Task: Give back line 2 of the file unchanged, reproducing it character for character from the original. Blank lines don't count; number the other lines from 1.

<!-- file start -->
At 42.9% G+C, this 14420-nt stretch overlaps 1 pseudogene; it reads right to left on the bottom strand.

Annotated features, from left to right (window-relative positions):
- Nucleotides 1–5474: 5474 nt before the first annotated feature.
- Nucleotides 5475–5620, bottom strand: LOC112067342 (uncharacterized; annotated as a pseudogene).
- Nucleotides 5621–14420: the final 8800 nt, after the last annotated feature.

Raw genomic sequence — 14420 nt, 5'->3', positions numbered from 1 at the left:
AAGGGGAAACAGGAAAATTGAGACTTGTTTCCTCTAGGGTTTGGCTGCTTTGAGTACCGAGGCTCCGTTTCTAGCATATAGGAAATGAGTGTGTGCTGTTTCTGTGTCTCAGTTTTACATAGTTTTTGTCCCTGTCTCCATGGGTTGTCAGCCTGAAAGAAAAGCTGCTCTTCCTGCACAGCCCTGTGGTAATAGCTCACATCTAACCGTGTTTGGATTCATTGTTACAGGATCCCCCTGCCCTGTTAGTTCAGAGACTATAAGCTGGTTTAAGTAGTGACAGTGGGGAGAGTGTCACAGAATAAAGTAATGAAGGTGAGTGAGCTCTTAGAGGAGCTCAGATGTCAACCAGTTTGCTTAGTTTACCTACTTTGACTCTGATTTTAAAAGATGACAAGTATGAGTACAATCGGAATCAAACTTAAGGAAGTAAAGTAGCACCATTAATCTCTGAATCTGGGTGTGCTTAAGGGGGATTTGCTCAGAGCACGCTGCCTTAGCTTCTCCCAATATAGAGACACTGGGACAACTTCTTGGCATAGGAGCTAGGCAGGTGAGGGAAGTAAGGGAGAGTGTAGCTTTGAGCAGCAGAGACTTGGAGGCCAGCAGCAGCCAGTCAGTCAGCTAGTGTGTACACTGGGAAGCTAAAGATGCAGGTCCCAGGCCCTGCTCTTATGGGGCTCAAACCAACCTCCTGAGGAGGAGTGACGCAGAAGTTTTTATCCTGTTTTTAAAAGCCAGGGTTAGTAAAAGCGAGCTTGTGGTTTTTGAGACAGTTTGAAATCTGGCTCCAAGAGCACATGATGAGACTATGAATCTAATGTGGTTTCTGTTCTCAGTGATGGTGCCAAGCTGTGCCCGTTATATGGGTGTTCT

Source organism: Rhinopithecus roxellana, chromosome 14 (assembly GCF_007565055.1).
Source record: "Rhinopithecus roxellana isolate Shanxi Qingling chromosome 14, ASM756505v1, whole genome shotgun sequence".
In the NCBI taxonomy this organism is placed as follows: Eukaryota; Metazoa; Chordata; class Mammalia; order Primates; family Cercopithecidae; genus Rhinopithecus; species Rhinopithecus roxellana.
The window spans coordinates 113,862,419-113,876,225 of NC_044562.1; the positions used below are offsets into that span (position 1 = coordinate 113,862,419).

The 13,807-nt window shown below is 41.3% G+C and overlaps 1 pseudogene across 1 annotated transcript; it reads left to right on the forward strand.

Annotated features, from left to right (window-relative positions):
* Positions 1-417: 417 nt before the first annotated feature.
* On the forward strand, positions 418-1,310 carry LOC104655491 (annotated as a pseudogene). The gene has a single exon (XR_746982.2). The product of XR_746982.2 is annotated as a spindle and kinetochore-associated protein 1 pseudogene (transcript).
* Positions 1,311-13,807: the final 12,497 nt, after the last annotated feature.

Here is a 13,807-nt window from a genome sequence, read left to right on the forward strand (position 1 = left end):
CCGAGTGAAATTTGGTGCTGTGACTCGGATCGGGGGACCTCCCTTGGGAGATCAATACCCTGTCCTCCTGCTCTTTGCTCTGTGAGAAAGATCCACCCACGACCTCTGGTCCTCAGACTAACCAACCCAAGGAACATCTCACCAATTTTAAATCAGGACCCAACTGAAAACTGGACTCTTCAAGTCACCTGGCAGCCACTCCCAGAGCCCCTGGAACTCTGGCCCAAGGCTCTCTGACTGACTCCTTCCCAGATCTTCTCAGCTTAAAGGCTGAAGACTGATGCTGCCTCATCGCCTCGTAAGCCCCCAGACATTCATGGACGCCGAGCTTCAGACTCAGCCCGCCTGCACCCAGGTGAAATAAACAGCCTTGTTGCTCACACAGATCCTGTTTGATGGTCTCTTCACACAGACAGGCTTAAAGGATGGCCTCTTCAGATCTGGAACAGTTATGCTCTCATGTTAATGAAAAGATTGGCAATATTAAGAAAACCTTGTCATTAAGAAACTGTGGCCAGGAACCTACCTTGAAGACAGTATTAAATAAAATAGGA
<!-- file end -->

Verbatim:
Annotated features, from left to right (window-relative positions):